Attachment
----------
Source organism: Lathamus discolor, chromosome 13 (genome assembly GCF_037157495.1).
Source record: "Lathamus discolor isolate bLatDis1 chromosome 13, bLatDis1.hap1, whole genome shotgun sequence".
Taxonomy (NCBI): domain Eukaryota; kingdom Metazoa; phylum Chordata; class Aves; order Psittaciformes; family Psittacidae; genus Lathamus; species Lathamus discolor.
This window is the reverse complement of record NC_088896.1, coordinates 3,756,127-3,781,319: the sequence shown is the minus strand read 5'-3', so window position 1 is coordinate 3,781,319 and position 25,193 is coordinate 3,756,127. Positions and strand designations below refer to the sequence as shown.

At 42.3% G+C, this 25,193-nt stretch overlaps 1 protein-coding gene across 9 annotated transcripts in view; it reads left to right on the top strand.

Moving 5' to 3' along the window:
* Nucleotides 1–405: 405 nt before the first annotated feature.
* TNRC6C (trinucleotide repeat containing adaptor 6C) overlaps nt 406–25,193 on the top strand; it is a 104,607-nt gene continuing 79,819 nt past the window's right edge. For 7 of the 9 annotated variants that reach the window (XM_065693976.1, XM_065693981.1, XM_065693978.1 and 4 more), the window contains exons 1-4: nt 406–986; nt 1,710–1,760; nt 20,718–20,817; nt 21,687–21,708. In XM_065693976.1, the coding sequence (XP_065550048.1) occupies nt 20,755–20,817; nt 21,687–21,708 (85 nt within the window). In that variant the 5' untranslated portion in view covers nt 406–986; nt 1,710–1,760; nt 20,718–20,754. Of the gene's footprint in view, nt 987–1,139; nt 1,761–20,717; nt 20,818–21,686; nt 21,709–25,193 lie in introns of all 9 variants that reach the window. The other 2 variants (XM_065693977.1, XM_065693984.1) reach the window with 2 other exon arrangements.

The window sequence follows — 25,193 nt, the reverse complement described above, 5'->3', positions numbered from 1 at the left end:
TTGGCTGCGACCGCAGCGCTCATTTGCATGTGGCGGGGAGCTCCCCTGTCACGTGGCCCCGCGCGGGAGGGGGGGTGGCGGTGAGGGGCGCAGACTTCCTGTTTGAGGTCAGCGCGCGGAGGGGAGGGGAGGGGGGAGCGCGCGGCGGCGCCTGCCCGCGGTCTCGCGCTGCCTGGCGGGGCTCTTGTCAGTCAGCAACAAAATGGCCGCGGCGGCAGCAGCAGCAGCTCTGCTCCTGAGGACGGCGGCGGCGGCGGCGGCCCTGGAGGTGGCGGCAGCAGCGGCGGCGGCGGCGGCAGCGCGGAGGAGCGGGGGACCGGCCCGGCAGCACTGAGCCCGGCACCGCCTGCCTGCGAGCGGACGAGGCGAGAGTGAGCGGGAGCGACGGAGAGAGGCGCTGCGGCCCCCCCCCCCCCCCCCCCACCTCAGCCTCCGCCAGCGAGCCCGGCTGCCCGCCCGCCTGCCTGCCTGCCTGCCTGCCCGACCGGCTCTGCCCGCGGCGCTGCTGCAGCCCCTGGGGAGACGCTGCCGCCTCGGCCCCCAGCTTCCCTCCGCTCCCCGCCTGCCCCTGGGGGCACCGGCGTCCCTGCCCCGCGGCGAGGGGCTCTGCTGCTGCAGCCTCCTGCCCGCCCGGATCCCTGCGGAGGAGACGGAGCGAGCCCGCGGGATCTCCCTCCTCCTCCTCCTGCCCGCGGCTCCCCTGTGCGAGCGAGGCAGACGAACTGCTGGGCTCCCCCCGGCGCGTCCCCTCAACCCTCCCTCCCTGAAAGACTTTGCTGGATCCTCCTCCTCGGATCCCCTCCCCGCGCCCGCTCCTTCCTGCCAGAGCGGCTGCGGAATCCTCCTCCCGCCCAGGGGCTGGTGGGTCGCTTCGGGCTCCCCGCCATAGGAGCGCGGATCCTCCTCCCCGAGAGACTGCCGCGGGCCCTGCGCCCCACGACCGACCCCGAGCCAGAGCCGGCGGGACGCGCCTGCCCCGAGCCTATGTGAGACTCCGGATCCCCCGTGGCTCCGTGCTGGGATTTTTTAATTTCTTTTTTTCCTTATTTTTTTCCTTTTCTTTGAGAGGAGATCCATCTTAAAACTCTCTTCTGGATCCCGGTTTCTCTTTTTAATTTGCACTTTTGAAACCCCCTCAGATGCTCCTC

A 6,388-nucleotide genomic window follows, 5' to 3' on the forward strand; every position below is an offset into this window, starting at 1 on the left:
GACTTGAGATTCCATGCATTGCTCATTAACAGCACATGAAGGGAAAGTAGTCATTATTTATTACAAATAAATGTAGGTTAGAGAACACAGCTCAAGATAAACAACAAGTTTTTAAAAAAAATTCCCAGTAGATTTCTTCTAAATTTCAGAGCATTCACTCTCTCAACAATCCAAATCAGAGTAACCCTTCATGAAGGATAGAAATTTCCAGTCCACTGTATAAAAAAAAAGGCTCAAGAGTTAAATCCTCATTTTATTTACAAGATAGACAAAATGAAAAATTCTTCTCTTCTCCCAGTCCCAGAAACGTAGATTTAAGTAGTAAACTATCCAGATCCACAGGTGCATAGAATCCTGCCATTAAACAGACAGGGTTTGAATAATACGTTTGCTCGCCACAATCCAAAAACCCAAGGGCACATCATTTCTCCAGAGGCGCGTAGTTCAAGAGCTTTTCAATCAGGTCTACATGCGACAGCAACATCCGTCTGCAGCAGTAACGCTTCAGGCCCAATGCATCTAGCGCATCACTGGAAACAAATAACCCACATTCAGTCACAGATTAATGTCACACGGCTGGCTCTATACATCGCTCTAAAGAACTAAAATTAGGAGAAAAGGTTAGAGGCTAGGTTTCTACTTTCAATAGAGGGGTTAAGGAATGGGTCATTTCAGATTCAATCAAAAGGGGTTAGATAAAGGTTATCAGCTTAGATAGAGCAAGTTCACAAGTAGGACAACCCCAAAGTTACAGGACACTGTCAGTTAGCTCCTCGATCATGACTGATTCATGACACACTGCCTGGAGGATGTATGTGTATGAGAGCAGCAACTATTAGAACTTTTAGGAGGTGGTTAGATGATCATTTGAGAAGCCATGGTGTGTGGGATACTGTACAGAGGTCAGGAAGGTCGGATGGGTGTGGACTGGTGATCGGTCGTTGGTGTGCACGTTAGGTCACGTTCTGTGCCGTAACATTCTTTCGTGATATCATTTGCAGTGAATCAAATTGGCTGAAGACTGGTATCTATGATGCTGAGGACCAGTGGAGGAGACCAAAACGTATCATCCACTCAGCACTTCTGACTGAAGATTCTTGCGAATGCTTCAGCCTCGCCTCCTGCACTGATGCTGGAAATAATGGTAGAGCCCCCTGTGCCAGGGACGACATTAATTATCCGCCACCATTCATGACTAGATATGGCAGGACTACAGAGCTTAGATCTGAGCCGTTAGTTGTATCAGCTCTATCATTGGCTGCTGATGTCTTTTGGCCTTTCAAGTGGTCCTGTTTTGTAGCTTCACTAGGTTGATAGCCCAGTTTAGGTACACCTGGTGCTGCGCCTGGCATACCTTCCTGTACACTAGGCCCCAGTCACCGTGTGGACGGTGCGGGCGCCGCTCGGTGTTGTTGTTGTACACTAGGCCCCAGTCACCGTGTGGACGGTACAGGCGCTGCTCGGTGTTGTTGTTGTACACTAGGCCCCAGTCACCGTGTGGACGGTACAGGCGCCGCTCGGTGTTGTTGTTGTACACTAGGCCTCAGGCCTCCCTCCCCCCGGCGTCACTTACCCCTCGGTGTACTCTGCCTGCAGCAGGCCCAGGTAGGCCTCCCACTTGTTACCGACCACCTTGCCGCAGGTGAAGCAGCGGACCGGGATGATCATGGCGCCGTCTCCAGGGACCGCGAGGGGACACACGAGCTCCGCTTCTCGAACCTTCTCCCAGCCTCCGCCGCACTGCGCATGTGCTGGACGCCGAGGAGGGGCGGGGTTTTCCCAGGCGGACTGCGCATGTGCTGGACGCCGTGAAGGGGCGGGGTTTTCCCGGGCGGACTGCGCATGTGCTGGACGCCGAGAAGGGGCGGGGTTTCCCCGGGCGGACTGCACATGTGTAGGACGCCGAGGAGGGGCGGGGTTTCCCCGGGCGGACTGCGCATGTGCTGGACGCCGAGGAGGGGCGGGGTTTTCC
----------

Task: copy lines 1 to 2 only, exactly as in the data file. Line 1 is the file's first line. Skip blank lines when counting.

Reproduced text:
Source organism: Lathamus discolor, chromosome 13 (genome assembly GCF_037157495.1).
Source record: "Lathamus discolor isolate bLatDis1 chromosome 13, bLatDis1.hap1, whole genome shotgun sequence".